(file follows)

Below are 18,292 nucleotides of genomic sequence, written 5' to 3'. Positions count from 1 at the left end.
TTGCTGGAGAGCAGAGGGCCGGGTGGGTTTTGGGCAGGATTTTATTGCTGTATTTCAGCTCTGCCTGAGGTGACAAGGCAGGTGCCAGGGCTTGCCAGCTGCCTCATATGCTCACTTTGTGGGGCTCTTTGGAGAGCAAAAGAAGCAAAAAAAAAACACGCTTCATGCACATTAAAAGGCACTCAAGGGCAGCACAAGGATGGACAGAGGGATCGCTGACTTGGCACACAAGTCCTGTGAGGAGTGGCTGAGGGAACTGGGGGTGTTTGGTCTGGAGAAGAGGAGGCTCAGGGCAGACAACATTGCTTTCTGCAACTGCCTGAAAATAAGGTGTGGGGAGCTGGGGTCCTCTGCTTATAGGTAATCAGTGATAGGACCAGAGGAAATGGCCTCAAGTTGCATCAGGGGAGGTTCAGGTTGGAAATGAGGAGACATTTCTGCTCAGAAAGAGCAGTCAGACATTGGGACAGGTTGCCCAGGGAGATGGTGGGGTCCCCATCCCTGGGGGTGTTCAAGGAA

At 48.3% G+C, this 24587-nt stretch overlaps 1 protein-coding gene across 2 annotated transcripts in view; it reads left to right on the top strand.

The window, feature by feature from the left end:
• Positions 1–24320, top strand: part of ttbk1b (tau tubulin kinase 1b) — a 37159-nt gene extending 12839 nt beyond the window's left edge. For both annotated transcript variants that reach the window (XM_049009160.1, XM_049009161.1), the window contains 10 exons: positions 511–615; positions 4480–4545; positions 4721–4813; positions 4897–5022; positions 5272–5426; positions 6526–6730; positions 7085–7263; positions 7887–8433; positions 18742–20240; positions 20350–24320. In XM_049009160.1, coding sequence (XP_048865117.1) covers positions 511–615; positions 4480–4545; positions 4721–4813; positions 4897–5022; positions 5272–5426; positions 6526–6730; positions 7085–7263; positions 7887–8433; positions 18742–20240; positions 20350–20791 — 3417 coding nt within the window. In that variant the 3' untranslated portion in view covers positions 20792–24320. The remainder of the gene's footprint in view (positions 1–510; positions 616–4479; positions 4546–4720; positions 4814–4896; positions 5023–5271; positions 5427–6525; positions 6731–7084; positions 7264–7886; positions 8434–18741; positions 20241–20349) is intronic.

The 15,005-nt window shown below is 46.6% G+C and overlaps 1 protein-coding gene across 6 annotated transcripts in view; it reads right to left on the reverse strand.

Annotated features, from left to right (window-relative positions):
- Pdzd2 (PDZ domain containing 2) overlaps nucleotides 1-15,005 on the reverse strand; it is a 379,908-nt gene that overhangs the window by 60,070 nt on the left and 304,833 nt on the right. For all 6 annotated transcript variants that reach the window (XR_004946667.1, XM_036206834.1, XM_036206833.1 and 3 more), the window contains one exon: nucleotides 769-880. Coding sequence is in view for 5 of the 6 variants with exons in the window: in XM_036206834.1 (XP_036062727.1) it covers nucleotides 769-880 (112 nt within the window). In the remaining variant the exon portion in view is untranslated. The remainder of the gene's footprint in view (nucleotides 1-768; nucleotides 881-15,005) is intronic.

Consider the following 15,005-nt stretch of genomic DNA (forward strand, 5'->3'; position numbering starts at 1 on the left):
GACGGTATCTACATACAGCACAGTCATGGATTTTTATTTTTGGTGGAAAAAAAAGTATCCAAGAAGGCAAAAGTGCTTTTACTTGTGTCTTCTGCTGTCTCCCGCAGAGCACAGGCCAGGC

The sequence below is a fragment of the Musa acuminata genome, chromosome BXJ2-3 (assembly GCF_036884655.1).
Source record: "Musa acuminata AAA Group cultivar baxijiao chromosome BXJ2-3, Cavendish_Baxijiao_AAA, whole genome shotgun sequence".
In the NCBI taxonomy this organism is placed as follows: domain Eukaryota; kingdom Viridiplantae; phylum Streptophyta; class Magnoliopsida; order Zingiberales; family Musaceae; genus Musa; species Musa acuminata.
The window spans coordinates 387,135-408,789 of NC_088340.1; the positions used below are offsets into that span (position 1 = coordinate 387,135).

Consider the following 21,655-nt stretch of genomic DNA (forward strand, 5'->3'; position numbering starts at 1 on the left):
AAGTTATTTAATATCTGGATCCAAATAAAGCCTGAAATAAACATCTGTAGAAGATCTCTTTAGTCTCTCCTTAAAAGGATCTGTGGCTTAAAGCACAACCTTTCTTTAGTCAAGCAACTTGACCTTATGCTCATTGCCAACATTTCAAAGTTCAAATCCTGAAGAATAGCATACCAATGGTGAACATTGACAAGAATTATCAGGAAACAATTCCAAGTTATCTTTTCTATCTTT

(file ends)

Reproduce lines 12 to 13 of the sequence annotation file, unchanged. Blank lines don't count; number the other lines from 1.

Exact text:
Source record: "Musa acuminata AAA Group cultivar baxijiao chromosome BXJ2-3, Cavendish_Baxijiao_AAA, whole genome shotgun sequence".
In the NCBI taxonomy this organism is placed as follows: domain Eukaryota; kingdom Viridiplantae; phylum Streptophyta; class Magnoliopsida; order Zingiberales; family Musaceae; genus Musa; species Musa acuminata.